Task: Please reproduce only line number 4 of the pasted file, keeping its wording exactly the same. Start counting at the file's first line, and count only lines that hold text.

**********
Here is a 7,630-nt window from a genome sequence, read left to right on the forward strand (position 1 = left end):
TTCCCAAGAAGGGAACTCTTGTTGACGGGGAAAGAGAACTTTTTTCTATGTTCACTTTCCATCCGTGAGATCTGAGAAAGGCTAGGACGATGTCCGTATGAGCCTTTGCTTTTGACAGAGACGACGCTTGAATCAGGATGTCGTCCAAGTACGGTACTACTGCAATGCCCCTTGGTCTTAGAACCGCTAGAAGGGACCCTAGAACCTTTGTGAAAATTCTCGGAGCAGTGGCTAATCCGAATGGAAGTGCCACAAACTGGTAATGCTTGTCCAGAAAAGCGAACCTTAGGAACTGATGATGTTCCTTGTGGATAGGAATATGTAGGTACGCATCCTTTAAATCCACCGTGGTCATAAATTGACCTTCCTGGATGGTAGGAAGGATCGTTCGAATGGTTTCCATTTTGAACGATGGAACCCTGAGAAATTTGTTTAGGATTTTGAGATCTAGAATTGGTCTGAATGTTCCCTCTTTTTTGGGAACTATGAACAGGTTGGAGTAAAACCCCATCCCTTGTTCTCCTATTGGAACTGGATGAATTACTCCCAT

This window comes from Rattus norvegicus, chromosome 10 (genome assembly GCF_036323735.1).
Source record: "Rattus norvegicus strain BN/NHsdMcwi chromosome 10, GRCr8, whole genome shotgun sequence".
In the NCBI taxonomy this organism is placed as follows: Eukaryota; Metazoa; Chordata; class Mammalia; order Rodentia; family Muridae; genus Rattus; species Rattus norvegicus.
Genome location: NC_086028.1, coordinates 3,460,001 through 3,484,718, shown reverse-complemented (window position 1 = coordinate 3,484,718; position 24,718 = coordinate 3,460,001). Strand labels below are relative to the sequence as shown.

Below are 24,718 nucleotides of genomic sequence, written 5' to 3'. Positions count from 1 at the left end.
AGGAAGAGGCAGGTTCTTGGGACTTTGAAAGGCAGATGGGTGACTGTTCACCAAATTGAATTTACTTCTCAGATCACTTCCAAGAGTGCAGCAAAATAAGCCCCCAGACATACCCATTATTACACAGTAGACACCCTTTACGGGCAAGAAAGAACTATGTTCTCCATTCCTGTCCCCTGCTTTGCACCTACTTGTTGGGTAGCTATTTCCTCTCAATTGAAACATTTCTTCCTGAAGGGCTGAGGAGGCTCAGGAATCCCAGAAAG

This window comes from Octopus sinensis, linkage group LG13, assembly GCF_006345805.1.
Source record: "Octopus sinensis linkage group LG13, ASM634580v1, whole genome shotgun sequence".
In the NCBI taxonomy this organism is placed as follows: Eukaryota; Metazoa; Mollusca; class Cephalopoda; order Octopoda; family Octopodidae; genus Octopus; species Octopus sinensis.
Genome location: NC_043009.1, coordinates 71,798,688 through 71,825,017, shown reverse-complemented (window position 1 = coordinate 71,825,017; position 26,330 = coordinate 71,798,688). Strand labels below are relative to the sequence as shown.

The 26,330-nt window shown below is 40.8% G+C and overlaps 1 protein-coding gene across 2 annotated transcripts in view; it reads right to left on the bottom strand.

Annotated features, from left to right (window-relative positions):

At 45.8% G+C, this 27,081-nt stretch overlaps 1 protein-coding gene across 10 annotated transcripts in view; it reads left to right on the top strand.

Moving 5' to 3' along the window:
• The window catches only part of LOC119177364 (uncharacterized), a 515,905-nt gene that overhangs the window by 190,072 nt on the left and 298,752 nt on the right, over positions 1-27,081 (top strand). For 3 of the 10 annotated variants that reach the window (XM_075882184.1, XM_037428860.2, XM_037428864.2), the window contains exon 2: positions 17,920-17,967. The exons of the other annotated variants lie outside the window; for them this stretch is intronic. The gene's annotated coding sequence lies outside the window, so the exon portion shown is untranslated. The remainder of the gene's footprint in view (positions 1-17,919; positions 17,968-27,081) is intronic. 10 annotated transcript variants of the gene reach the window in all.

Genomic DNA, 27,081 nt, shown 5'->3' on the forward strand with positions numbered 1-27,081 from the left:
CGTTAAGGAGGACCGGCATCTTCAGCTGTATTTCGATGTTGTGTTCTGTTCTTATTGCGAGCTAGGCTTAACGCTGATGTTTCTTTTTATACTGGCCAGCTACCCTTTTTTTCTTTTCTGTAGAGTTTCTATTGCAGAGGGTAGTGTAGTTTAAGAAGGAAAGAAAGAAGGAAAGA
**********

Source record: "Rattus norvegicus strain BN/NHsdMcwi chromosome 10, GRCr8, whole genome shotgun sequence".